In 2021, the International Interior Design Association launched an educational initiative in partnership with Chicago-based After School Matters to create early exposure and opportunities in interior design and architecture fields for a diverse group of high school students. The program, known as Design Your World, not only introduced students to the history and practice of commercial interior design, but also provided hands-on design learning and education on process, sustainability, ergonomics, materials, and business practices.
This year, in the wake of its successful launch last summer, Design Your World in Chicago, or Chicago DYW, is returning for a second session in July 2022 in continued partnership with After School Matters, or ASM. The nonprofit organization offers after-school and summer programming to Chicago teens, allowing them to learn new hobbies, skills, and passions, while also earning a stipend as they explore programs in the arts, sports, STEM, and communications and leadership areas. Lisa Caraballo, manager of program supports at After School Matters, indicated that IIDA was an ideal partnership for the organization as Chicago DYW fit seamlessly into ASM’s mission of giving teens an avenue to develop their talents in a setting their school system may not ordinarily offer them.
Cheryl S. Durst, Hon. FIIDA, executive vice president and chief executive officer of IIDA, said the organization has long known that one of the challenges to building diversity in the architecture and design industry is the lack of early exposure and opportunity for high school students at various stages of education and development.
“At that age, it’s hard for students to not only feel like they have some agency and power over their environment, but also to fully understand spatial awareness and how the built environment impacts how we move and live in our surroundings,” Durst said.
“Through our Design Your World after-school program, we’re making this a reality for them. Our design curriculum focuses on topics such as spatial concepts, space planning, and fundamentals of light and color with some of the top industry leaders providing hands-on guidance,” Durst added.
During its introductory year, Chicago DYW was led by instructor Ciera C. Payton, Assoc. IIDA, and primarily utilized an online format for its teachings and communications, with fifteen teenagers from around Chicago participating in the program. While most of the curriculum was completed on a computer, the program did host a few design-centered field trips, such as an architectural tour of Chicago and a trip to The Merchandise Mart, or theMART.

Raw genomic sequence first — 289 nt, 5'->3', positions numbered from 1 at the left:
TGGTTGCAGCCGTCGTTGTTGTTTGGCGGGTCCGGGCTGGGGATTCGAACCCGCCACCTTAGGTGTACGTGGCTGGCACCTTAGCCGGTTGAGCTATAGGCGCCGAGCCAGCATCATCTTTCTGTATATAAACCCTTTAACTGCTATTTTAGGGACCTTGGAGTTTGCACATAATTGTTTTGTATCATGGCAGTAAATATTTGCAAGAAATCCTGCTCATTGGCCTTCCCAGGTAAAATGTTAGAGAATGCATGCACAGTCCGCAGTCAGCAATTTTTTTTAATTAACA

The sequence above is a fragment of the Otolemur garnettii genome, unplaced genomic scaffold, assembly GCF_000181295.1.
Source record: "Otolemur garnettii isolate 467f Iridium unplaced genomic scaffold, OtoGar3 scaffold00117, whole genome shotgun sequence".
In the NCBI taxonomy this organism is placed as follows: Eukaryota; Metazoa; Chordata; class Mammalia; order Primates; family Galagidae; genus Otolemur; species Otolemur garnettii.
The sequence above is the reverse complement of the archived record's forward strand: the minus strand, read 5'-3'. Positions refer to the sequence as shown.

This year, the program will be held in-person from July 5 to August 12, 2022 at IIDA’s offices in downtown Chicago, and will involve up to 20 teenagers. The lead instructor and teaching assistants have not yet been announced.
Upon seeing the success of the program during its first year, Caraballo also noted that the curriculum’s model was altered for its second year, so that its title, time invested by teens, and stipend for the students matches the advanced level of work they will undertake. Chicago DYW is now modeled similarly to a college preparatory program, with students meeting for slightly more hours during the week—a total of 16 hours—receiving a higher stipend for their involvement, and the program updating its title from an apprenticeship to an advanced apprenticeship. The program is also supported by presenting sponsor OFS and additional sponsors including: 3form, DIRTT, Mannington Commercial, Material Bank, Sherwin-Williams, Configura, and Dick Blick.
Open to teenagers 16-years-old and older, Chicago DYW is thought to serve as a stepping-stone or initial entry into an education and career in design, as it highlights the many different career paths in the industry. Durst mentioned that Naomi Mekonnen, a prior student of Chicago DYW’s 2021 launch, was recently accepted into Indiana University—one of the program’s success stories that is sure to continue as it evolves and expands.
“The program is designed to impact the trajectory of these students’ careers and in turn influence a significant shift in the make-up of the industry, both now and in the future as the DYW continues to expand,” Durst said.
“Our goal is for students to consider design as an accessible profession, but also to feel something—for design to prompt a reaction to their environment in a deeper way and for that feeling to create a ripple effect across the country. Hence, our excitement in expanding the program from Chicago to Miami this June. We plan to expand nationwide by launching a new location and program each year and look to regional design entities like BAM and IIDA SFC—in Miami—to create a holistic curriculum with top local experts,” Durst added.
IIDA announced the expansion of the DYW pipeline program to Miami earlier this year. The South Florida debut was made with support from Black Architects in the Making, or BAM, and the IIDA South Florida Chapter. Established in Miami to provide awareness, education, and encouragement, BAM provides mentorship, internships, scholarships, and opportunities for employment to students of color interested in pursuing an architectural career.
“If we are not satisfied with the present and we’re not willing to endure what is to come, we must act intentionally today to design the future we would like to see tomorrow,” stated Craig Aquart, AIA, NOMA, CSI, principal and managing partner of MCHarry & Associates Inc. and founder of BAM, in the press release. “The BAM program does just that, it invests in K-12 students today, equipping them to become conscientious designers of tomorrow, and the DYW program share that vision.”
Text: Brenna Buckwald
Photography: IIDA Design Your World, Courtesy of designvox, OFS